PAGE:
March 18, 2009

Shift Work and Breast Cancer: A Presumptive Link?

Marcellus, a character in Shakespeare's Hamlet, muses that there is "something rotten in the state of Denmark." To the contrary, there is a spirit of generosity in Denmark that is increasingly rare in this troubled world. We are dealing here with the issue of compensability of cancers that may or may not be work related. As we have discussed in previous blogs, in the states, unless cancer-suffering workers are firefighters, they are unlikely to receive comp benefits for any forms of cancer. Most doctors are reluctant to establish a definitive link between workplace exposures and cancers, even when there is compelling evidence of a connection.

Denmark has a different take on the matter.

Thirty-seven women in Denmark have won the right to compensation after claiming that their breast cancer was linked to their long-term (20 plus years) of night shift work. (We have blogged the possible link between shift work and cancer here.) The state-run disability agency received 75 applications for compensation in 2008. They awarded benefits in 37 cases, as they could find no other significant factors that might explain the development of breast cancer.

Denmark might even take this one step further: they are considering whether to establish the presumption that breast cancer is an occupational illness. In other words, just as many firefighters with cancer in America are presumed to have a work-related condition, women workers with breast cancer in Denmark may benefit from a similar presumption. (It's safe to say that no such presumptions are likely to take root in our comp system.)

Denmark is in the vanguard of worker-friendly governments. Here is just a sampling:

Some of the latest collective bargaining decisions have been an increase of the annual holiday from five to six weeks at some workplaces, an increased proportion of the wages set aside for pensions and increased access to further education. In the new agreements in 2007, many industries introduced three weeks' paternity leave on full pay. Woman already have four weeks' pregnancy leave and 20 weeks' maternity leave.

I know that some of our readers will chastise the Danes for operating a welfare state. Certainly, the Danish tax structure reflects the costs of providing robust benefits for all workers. But Denmark has a total population of only 5.5 million - one metropolitan area in the states. The scale of their social engineering is tiny by American standards.

In these days of market turmoil, where scoundrels cash out huge bonuses and ordinary workers struggle to support their families, we might take a few moments to question the efficiency and fairness of unbridled markets. In times like these, a case can be made for a strong government presence, and, perhaps, for generosity itself. As Hamlet reminds us, "there is nothing either good or bad, but thinking makes it so." Given the state of the economy, we have a lot of thinking to do.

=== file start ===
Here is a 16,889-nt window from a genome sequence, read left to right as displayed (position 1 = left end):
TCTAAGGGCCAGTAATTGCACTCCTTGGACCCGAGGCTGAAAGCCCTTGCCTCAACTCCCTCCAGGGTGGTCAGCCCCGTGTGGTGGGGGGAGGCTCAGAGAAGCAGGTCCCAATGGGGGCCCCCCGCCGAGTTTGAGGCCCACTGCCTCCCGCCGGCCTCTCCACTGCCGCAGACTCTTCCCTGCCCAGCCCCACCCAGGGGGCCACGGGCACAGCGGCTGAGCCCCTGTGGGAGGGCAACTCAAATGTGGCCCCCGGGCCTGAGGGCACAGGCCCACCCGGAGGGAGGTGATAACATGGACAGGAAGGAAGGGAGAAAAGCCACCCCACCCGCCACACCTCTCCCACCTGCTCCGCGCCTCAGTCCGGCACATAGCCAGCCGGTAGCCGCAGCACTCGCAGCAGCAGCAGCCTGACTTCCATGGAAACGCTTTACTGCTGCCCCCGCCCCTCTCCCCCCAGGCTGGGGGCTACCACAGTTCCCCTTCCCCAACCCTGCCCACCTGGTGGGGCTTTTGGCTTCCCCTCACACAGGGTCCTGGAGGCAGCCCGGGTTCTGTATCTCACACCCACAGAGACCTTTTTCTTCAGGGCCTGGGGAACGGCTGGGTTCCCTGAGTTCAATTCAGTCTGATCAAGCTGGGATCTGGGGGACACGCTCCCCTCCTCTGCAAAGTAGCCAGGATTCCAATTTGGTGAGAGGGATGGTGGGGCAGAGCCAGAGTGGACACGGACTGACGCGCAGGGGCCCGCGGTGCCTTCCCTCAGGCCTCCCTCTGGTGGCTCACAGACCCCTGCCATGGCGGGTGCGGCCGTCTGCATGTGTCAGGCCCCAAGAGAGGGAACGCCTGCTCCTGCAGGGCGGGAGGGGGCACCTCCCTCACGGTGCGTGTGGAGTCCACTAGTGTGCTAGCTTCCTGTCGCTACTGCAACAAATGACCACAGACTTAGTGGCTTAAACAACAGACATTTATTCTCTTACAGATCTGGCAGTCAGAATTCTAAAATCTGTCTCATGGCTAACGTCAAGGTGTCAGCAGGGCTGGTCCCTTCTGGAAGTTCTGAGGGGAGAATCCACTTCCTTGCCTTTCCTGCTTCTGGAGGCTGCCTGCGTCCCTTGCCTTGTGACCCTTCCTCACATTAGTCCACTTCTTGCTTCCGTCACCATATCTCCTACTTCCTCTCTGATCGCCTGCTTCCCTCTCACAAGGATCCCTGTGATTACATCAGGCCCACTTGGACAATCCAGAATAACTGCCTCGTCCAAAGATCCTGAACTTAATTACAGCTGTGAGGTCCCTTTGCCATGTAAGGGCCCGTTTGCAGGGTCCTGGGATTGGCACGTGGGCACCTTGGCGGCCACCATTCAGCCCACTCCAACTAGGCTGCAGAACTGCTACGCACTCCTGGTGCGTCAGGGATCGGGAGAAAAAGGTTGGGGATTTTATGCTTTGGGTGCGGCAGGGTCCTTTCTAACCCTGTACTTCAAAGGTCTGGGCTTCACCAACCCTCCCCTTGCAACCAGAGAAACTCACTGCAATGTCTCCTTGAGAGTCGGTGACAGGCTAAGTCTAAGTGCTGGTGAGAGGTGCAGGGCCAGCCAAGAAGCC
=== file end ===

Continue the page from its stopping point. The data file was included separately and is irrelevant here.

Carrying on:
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1 Comment

Jon:

That's what makes Socialism or true Communism so attractive. If we were all honest, fair and had (the real kicker) the same goals what a perfect world. No unnecessary suffering. Everyone taken of as they need it. In a small homogenous environment like Denmark or the Onieda Commune these things can work for a while. But human nature being what it is will sooner or later tear it apart. People will start gaming the system. Outsiders without the same values will be attracted to participate but will be unwilling to submit to the groups values in return. Look what radical Islamists are already doing to cartoonists in Denmark.

I have always said the Democrats are right are universal health care, universal child care, government paid for elections, free needles, medical marijuana, euthanasia, uncontrolled immigration, reduced military, free college and so on. As long as it was a perfect world in which everybody agreed with my opinions of what was fair and not!

"ah, there's the rub" Hamlet says.
And follows later with:

"That makes calamity of so long life.
For who would bear the whips and scorns of time,
Th' oppressor's wrong, the proud man's contumely
The pangs of despised love, the law's delay,
The insolence of office, and the spurns
That patient merit of th' unworthy takes,
When he himself might his quietus make
With a bare bodkin? Who would fardels bear,
To grunt and sweat under a weary life,
But that the dread of something after death,
The undiscovered country, from whose bourn
No traveller returns, puzzles the will,
And makes us rather bear those ills we have
Than fly to others that we know not of? "

Oh for a perfect world. The Christian hope of Heaven.

Charles

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This page contains a single entry by Jon Coppelman published on March 18, 2009 3:21 PM.

New day for OSHA? was the previous entry in this blog.

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